This is an exciting test for learning theories, which must predict in which settings SGD could find poor-generalizing models (this being one of them). A theory that always predicts convergence to good-generalizing models can be rejected by this evidence.
(G3) Evidence: What Neural Networks Memorize and Why: Discovering the Long Tail via Influence Estimation (NeurIPS ‘20)
Effect & Scalability: Seems real. Seems robust to scaling (medium-high confidence)
My Interpretation: This work shows that deep networks can have a propensity for memorization of a part of the training data while simultaneously being able to generalize by correctly fitting other parts of the train set. Deep networks can memorize specific data points and generalize well with a shared parameterization (lower layers etc.).
This work motivates this bias: Most natural data distributions are long-tailed, containing a large number of underrepresented subpopulations where sometimes the best a model can do is memorize. Surprisingly, researchers could select for memorizing the tail-end of data distributions (including noise and outliers). It gives better generalization performance on the test set than works that ignore it because similar points reoccur.
(G4) Evidence: Deep Double Descent (Blog) [Rohin’s Summary and Opinions][Discussions #1 and #2]
Effect & Scalability: Seems real. Gets stronger with scaling (medium confidence)
My Interpretation: As we increase the parameter size or increase the length of training or decrease training data, in all cases, when in the zero train error (interpolation) regime, larger models/longer optimization achieve better generalization. This is very counter-intuitive because given you have plenty of correct (zero train error) models in your current hypothesis space, this states that selecting a larger hypothesis space still allows you to find better generalizing models, albeit with decreasing marginal returns. The implication is that in larger hypothesis sets, we have a higher probability of getting a better model.
(G5) Evidence: Deep Expander Networks: Efficient Deep Networks from Graph Theory (ECCV18), Sanity-Checking Pruning Methods: Random Tickets can Win the Jackpot (NeurIPS ‘20), Pruning Neural Networks at Initialization: Why are We Missing the Mark? (ICLR ‘21)
Effect & Scalability: Seems real. Might be stronger with scaling (medium confidence)
My Interpretation: The surprising finding in pruning has been that layerwise-random selection leads to much smaller subnetworks which on training obtain accuracies close to the original models (called ‘tickets’) across a variety of networks, pruning settings. I find analyzing these more straightforward and more valuable than lottery tickets.
In context of previous evidence (G4), it seems to me that the main advantage gained by a richer hypothesis set is not the larger #parameters available to express functions (works well after some parameters are pruned) but richer connectivity. This rich connectivity is likely obtained in random subnetworks discussed here, allowing SGD to search for a good model effectively.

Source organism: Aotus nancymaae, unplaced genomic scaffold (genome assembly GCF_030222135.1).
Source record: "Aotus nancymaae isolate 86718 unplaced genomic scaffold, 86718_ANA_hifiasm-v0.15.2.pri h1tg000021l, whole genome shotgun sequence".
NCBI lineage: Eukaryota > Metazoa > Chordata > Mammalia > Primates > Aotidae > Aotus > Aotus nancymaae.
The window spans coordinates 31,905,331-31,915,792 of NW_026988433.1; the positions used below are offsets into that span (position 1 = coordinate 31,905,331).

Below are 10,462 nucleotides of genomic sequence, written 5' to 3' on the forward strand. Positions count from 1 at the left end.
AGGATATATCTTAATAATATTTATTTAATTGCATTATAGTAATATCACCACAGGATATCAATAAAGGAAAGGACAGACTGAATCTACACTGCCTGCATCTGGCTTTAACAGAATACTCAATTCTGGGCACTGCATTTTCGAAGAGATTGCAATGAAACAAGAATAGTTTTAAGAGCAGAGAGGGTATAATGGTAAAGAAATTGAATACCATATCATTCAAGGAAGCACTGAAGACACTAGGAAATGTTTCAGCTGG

(G6) Evidence: Is SGD a Bayesian sampler? Well, almost (JMLR) [Summary][Discussion][Zach’s Summary & Opinion]. Why flatness does and does not correlate with generalization for deep neural networks (Arxiv)
Effect & Scalability: Unknown, but major if true. Unknown (low confidence).
My Interpretation: This line of papers form the following narrative– The prior distribution of (initialized) deep models is strongly biased towards simple functions. The posterior distribution of (learned) deep networks is simple as training (SGD) contributes little-to-no inductive biases of its own. Hence, we likely obtain simple functions as output and generalize well. How?
(1) On prior: Simple functions (input -> output) might have a substantially larger volume in parameter-space, i.e., there are many more ways to express a simple function than a complex one when you are very overparameterized.
(2) On posterior: This is shown by empirically comparing the distribution of SGD-trained networks and randomly sampled networks with similar test accuracies, and finding they correlate well.
(3) On Generalization: A trained model's simplicity is measured by its prior probability (using Gaussian Processes- Appendix D). This prior probability strongly correlates with generalization error across different accuracy ranges.
Together, these arguments imply:
(a) From (2): SGD has little-to-no inductive biases.
(b) From (1&3): Simplicity prior (in 1) is a great generalization measure.
These seem promising if the empirical results remain robust with better controls and more rigorous analysis. I am skeptical, but admittedly don’t have enough background to provide an incisive critique. Some background why I might be skeptical of correlations:
(i) Evaluation: Fantastic Generalization Measures and Where to Find Them (ICLR ‘20) In Search of Robust Measures of Generalization (NeurIPS ‘20) have been skeptical of previous generalization measures upon the causal analysis in average-case and worst-case criteria, respectively. The results here seem preliminary, and it’s unclear if it’ll hold up in more rigorous evaluation.
(ii) Inductive Biases: Can this framework explain past contrary findings? E.g., Implicit Regularization in Deep Matrix Factorization (NeurIPS ‘19), among others, have illustrated biases in SGD to a certain degree, here it seems to convincingly isolate (by using a deep linear network) that SGD has a strong low-rank inductive bias which is not the smallest nuclear norm.
(G7) Evidence: Grokking: Generalization Beyond Overfitting on Small Algorithmic Datasets [Rohin’s Summary & Opinion][Added from comment by Gwern.]
Effect & Scalability: Unknown, but important if true. Unknown (low confidence).
My Interpretation: The main claim is that deep models might change behaviors abruptly, shifting from one strategy to a completely different one in a short time. In this paper, they test the ability of deep networks to perform modular arithmetic correctly. They observe that deep networks quickly memorize the dataset but fail to really generalize from it. At a certain point, however, networks suddenly switch to a strategy which generalizes really well (not a gradual increase either).